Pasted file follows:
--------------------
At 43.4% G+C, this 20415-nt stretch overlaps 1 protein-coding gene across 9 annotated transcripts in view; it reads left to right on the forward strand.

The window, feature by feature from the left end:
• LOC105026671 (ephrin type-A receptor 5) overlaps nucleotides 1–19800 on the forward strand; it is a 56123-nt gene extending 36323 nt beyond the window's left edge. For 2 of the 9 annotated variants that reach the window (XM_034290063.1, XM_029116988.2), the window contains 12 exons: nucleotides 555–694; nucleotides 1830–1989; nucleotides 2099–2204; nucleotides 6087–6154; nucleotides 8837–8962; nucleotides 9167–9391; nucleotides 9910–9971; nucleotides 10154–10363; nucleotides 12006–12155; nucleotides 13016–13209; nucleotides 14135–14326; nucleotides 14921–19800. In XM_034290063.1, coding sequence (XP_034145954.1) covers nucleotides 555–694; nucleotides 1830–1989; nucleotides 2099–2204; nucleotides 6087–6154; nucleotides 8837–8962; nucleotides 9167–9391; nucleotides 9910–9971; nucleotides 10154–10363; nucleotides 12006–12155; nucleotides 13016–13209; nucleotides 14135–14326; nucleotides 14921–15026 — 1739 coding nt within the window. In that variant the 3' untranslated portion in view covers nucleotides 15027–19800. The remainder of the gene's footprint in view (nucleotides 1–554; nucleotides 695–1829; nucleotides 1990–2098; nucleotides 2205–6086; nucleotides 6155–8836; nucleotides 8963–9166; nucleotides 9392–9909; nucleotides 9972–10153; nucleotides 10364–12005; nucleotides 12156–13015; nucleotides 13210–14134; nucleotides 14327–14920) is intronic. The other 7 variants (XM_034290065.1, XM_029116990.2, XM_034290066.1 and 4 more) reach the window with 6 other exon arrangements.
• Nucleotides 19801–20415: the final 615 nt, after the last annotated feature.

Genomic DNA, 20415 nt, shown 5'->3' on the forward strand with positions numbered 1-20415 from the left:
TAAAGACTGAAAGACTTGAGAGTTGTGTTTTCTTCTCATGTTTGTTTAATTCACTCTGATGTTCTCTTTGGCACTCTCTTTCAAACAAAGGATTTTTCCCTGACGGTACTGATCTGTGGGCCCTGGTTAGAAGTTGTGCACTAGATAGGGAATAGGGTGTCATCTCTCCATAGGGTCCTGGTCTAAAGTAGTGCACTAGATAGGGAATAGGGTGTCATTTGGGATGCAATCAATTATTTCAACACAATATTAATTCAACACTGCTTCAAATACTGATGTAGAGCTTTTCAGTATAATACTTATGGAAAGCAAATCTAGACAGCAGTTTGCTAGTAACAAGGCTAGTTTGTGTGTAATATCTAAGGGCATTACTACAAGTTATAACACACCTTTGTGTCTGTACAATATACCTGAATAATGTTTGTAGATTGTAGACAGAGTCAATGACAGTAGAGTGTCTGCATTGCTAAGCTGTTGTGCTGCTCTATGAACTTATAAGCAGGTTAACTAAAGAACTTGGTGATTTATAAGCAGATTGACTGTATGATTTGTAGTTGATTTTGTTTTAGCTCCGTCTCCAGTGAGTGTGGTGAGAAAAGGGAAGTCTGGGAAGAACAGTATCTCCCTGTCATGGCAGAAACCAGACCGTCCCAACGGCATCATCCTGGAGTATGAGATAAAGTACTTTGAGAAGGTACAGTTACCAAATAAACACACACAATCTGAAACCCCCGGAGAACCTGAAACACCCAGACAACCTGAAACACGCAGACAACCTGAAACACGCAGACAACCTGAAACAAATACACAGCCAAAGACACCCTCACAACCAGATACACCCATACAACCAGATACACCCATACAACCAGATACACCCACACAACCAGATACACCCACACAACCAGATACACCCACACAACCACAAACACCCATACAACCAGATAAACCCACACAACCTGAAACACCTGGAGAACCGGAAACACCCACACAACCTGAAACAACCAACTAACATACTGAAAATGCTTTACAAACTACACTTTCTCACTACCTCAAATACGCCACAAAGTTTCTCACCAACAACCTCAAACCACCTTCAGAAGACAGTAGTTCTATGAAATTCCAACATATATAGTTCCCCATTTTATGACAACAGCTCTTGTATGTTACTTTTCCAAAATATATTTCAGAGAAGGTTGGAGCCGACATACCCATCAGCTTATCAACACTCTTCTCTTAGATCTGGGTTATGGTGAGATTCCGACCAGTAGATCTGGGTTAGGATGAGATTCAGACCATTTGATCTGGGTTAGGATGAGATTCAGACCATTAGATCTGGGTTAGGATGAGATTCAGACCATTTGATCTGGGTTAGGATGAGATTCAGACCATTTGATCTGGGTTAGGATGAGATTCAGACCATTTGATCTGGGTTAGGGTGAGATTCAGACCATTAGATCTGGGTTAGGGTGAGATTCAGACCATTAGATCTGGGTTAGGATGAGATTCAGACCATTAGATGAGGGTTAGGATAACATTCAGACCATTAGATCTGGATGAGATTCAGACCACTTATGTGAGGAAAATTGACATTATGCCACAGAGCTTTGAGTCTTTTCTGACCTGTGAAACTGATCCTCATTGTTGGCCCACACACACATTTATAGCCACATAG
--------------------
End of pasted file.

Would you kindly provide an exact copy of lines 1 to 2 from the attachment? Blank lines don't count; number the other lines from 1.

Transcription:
At 43.4% G+C, this 20415-nt stretch overlaps 1 protein-coding gene across 9 annotated transcripts in view; it reads left to right on the forward strand.

The window, feature by feature from the left end: